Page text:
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16 Jun Try a Dutch Food day!

Peanutbutter and hagelslag are typical Dutch bread-toppings. Together with a cup of tea (no milk!) they form a real Dutchies breakfast.

Ever wanted to eat like a real Dutchie? The Dutch have many traditional dishes and regularly display some strange food habits. Here is an overview of some of the most important Dutch foods per time of day.

Breakfast (between 7 and 8 a.m.)
Always wondered why the Dutch children seem so happy? Wonder no more. The Dutch (including the adults) generally start their day with chocolate sprinkles called ‘hagelslag’ on top of a slice of bread. A thin layer of butter acts as glue for the sprinkles. If the Dutch feel the need to be exorbitant, they use peanut butter to stick the ‘hagelslag’ to their bread.
A more traditional breakfast is made of old bread soaked in a mixture of eggs and milk. This soaked bread is subsequently baked in a frying pan. These ‘wentelteefjes’ or ‘verloren brood’ used to be a method to make dry old bread more edible, but are now considered a treat. They are usually eaten with cinnamon, sugar and a knob of butter.

Wentelteefjes

Coffee break (around 10 a.m. and 3 p.m.)
The Dutch drink coffee or tea, at least twice a day. ‘Koffie verkeerd’ is the Dutch version of a Café au lait or Caffè latte, and literally translates to ‘wrong coffee’ for the excess of milk that is used to make one. It is usually served with a sweet little cookie. The Dutch ‘appeltaart’ tastes best if you bake it yourself and is a tradition on any birthday party. According to an old saying, eating this Dutch treat every day will keep the doctor away (there is even a song about this). Actually the saying is just about the apples…

A true Dutch apple pie or appeltaart is a real treat! Stroopwafels are a famous Dutch chewy caramel cookie that are widely sold at markets.
Another good combination with a cup of coffee is a ‘stroopwafel’ or a ‘speculaasje’. The former is delicious chewy cookie with a layer of syrup between two thin waffles. The latter is a crispy, crunchy, spicy cookie that is especially popular around Sinterklaas. There are several products based on the same combination of spices called ‘speculoos’, e.g.: ‘kruidnoten’, ‘speculaasbrokken’, and ‘gevuld speculaas’.

Lunch (between 12 a.m. and 1 p.m.)
Originally, Dutch farming families all had big, warm meals for lunch. However, ever since more people got desk jobs or were working and studying farther away from home, it became more practical to carry your lunch with you.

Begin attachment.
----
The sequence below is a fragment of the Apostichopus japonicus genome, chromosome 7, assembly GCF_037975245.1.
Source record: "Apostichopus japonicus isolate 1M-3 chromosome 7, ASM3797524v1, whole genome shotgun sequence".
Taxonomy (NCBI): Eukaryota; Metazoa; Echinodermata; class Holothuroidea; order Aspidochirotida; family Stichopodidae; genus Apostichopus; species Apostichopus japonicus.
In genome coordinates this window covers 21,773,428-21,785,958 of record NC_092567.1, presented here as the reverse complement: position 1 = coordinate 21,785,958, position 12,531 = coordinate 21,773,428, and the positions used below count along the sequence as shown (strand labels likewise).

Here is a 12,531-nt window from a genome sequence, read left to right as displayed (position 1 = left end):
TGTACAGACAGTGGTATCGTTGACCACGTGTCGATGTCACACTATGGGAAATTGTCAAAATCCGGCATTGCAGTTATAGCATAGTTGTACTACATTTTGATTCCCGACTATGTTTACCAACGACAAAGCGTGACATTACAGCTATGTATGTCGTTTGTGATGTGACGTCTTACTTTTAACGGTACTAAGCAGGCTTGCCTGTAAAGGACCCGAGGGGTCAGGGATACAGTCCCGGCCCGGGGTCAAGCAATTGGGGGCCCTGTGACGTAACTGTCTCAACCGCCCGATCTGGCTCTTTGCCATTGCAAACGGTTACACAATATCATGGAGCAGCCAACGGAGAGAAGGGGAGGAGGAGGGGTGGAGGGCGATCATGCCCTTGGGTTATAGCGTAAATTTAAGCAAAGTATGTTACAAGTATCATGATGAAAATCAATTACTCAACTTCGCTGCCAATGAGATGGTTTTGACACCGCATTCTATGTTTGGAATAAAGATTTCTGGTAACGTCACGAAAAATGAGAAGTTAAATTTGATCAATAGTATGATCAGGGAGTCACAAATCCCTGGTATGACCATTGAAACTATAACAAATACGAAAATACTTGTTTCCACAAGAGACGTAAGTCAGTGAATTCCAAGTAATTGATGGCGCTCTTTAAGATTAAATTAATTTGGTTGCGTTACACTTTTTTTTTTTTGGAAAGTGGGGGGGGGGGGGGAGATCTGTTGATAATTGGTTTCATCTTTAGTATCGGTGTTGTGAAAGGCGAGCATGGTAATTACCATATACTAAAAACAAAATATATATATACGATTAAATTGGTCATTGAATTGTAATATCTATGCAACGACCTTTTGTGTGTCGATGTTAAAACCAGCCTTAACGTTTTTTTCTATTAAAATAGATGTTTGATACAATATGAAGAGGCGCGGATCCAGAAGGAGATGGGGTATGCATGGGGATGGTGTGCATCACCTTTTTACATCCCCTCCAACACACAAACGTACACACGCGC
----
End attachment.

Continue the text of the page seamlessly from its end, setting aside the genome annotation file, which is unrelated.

Nowadays it is normal for Dutch people to eat a couple of homemade sandwiches around noon. Again ‘hagelslag’, peanut butter and cheese are favourite toppings, but many have switched towards more exotic spreads like hummus or baba ganoush. For drinks they prefer coffee, tap water or tea (without milk!).

Stamppot are a mashed veggie dish with a hearty flavour and are especially appreciated during the cold Dutch winters.

Dinner (between 6 and 7 p.m.)
The Dutch tend to eat quite early, maybe this is because of their light lunch, but it might also have something to do with the traditional farmers’ timing for milking their cows. This needs to be done every 12 hours and most farmers (today still) do this around half past 7.
Dutch dinners provide you with a sturdy base for manual labour as every ‘stamppot’ consists mostly of hearty, wintery veggies such as potatoes, carrots and onions for your average ‘hutspot’. Every type of ‘stamppot’ is usually accompanied by a traditional smoked sausage called ‘rookworst’.
Saté’ is a dish that the Dutch have left over from colonial times. It’s seasoned chicken or pork meat served with a thick peanut sauce. This sauce is also popular as a topping on a ‘patatje’, better known as chips or ‘French’ fries.

Bitterballen are the most common bites to accompany a glass of beer

Borrel (usually from 10 p.m. but on Friday this can start at 5 p.m.)
Drinks after work or with some friends at night are called a ‘borrel’. This word can also be conjugated to the verb ‘borrelen’, often used when people are communicating that they are at a ‘borrel’: “Ik ben aan het borrelen!”. With those drinks, the Dutch usually eat some snacks called ‘borrelhapjes’. The most common warm snacks are ‘bitterballen’, savory deep-fried snacks of which no-one wants to know what they contain. They are a smaller version of a ‘kroket’ and they are typically served with mustard. Watch out for the steamy ragout as you bite through the crust! Other warm snacks are the mini spring rolls: ‘loempiaatjes’, served with a sweet chili sauce, or Dutch cheeses and sausages. Every bar and tasting room has at least some bites of diced cheese to enjoy with your ‘IJ-biertje’ or other locally brewed beer.

Have fun trying some of these foods and don’t forget to share your experiences in the comments below! For restaurants where you can get your share of Dutch food, I refer you to this site.

WTFanneke

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WTF anneke

WTF anneke

Country girl now living in Amsterdam, Biological Sciences master student, folk musician, knows something strange about any subject, nasty habit of correcting linguistic errors, unconditional love for baking and absolutely addicted to coffee and cakes.
WTF anneke

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